• Youth volunteers can breathe new life into Britain’s public libraries – OPM.”OPM spent last summer evaluating the impact of young people volunteering in libraries to support the annual Summer Reading Challenge (where children aged 4 to 11 are encouraged to read six books during the school holidays), run by the charity The Reading Agency. In 2014, 8,126 young people aged 12 to 24 volunteered in 1,740 libraries – helping to run the Challenge, devising reading related activities and talking to children about books. The report has been published this week with a clear message that volunteering in libraries gives young people the chance to develop communication and team working skills, experience a professional workplace, work with children – and most of all have fun over the summer.  70% of volunteers in 2014 said that they loved the experience of being a volunteer.”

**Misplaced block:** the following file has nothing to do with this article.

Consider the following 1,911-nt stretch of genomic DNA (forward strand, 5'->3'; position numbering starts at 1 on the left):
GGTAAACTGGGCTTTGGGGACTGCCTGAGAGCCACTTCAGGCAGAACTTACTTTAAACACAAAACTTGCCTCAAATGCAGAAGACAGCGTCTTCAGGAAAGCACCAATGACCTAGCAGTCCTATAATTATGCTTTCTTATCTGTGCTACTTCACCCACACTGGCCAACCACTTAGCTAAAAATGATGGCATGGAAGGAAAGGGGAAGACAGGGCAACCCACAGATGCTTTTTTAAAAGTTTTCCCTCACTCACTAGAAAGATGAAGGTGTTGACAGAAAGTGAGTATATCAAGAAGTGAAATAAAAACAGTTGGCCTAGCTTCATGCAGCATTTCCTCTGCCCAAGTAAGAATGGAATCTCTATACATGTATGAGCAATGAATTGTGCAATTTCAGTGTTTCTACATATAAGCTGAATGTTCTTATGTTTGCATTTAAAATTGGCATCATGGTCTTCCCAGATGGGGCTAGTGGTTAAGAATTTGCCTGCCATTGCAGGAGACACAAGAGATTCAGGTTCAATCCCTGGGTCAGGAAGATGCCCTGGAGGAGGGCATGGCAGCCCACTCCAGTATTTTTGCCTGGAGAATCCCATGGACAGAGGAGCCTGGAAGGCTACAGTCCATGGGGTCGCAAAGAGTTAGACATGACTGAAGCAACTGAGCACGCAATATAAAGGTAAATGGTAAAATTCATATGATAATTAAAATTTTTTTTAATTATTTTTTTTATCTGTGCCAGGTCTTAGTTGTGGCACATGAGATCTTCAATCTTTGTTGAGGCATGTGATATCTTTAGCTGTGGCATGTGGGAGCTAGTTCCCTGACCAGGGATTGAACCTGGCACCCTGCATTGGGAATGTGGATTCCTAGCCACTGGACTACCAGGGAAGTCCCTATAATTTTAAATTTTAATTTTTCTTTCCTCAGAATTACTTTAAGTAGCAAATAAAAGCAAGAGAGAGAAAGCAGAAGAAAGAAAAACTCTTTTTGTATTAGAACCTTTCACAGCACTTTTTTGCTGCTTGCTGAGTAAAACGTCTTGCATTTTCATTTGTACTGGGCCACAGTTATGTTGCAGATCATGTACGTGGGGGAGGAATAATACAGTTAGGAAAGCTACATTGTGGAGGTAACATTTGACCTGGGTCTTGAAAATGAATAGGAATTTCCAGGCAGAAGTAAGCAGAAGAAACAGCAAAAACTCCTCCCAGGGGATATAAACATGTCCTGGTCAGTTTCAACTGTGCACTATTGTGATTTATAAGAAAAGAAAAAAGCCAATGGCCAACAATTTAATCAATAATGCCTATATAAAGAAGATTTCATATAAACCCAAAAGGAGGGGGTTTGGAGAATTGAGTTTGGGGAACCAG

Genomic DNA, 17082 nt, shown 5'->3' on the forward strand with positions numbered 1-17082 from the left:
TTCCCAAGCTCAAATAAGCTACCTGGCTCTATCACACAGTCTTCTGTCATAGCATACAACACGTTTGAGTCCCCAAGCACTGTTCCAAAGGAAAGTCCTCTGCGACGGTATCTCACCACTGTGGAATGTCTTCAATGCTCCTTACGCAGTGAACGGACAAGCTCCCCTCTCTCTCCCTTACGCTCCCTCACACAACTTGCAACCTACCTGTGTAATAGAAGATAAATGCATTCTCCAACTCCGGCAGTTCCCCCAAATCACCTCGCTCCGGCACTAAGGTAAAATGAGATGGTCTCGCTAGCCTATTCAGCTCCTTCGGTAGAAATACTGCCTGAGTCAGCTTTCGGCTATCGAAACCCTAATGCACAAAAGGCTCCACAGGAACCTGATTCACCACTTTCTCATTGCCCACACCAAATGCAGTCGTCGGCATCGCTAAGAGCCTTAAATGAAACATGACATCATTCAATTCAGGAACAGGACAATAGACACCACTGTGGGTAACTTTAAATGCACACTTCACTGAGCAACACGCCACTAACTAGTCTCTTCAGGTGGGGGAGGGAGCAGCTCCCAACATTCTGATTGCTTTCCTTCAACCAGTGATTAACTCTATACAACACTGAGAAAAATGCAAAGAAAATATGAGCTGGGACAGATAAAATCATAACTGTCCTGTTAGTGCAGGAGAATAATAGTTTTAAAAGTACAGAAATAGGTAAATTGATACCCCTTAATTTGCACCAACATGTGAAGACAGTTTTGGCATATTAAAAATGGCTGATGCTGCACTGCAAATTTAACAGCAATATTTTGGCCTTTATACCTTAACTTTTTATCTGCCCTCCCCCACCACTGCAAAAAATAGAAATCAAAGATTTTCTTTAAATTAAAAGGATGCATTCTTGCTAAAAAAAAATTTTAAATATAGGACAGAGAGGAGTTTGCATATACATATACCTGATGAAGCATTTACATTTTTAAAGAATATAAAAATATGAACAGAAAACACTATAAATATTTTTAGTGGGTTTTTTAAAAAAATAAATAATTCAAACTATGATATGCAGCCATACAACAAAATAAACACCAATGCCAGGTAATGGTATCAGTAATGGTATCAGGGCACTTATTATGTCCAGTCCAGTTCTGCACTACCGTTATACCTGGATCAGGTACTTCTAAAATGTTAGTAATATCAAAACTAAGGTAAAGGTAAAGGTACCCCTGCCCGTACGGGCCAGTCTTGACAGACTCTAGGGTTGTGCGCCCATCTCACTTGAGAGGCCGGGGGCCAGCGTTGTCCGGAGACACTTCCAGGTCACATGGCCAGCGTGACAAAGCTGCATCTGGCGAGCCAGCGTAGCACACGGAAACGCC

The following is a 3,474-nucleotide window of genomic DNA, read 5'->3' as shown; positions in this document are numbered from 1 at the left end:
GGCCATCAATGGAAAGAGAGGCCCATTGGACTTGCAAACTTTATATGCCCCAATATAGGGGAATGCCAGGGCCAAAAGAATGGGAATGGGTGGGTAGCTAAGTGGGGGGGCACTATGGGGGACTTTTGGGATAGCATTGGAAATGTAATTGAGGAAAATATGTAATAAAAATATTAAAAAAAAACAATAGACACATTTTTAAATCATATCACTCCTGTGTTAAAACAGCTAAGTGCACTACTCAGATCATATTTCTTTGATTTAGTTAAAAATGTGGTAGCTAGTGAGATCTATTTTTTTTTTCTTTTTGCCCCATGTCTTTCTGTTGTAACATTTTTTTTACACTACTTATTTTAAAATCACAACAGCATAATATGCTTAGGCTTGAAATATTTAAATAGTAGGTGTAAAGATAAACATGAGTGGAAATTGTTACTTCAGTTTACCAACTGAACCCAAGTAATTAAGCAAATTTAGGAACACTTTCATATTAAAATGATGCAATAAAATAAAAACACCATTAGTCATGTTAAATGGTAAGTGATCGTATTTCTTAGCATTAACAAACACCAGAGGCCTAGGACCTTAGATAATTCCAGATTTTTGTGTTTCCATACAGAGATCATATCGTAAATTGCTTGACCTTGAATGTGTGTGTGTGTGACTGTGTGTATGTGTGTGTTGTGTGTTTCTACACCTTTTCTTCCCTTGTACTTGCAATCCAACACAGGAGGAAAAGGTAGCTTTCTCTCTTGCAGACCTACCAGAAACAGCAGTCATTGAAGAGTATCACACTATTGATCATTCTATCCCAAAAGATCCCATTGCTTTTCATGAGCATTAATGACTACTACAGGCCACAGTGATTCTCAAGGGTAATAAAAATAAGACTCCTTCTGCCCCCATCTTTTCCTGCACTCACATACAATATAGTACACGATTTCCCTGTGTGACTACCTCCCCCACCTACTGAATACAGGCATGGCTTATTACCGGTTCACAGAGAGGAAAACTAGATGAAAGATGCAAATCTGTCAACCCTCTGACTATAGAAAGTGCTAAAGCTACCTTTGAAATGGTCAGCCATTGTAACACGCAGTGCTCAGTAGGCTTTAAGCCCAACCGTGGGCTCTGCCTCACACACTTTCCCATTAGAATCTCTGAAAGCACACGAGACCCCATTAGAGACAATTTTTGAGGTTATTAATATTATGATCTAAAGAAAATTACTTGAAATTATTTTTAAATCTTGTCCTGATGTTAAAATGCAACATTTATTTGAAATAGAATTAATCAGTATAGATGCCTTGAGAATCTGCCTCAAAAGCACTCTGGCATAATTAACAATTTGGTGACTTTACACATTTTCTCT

• Explore Toronto’s libraries, one illustration at a time – Globe and Mail (Canada). “For those with neither the time nor Toronto Transit Commission tokens to explore Toronto’s 99 library branches, allthelibraries.ca lets visitors scroll through illustrations of them all. The site’s creator, Daniel Rotsztain, hopes his drawings will inspire Torontonians to check out the city’s libraries for themselves. For now, he shares the lessons learned over his two months surveying to the farthest reaches of the system.”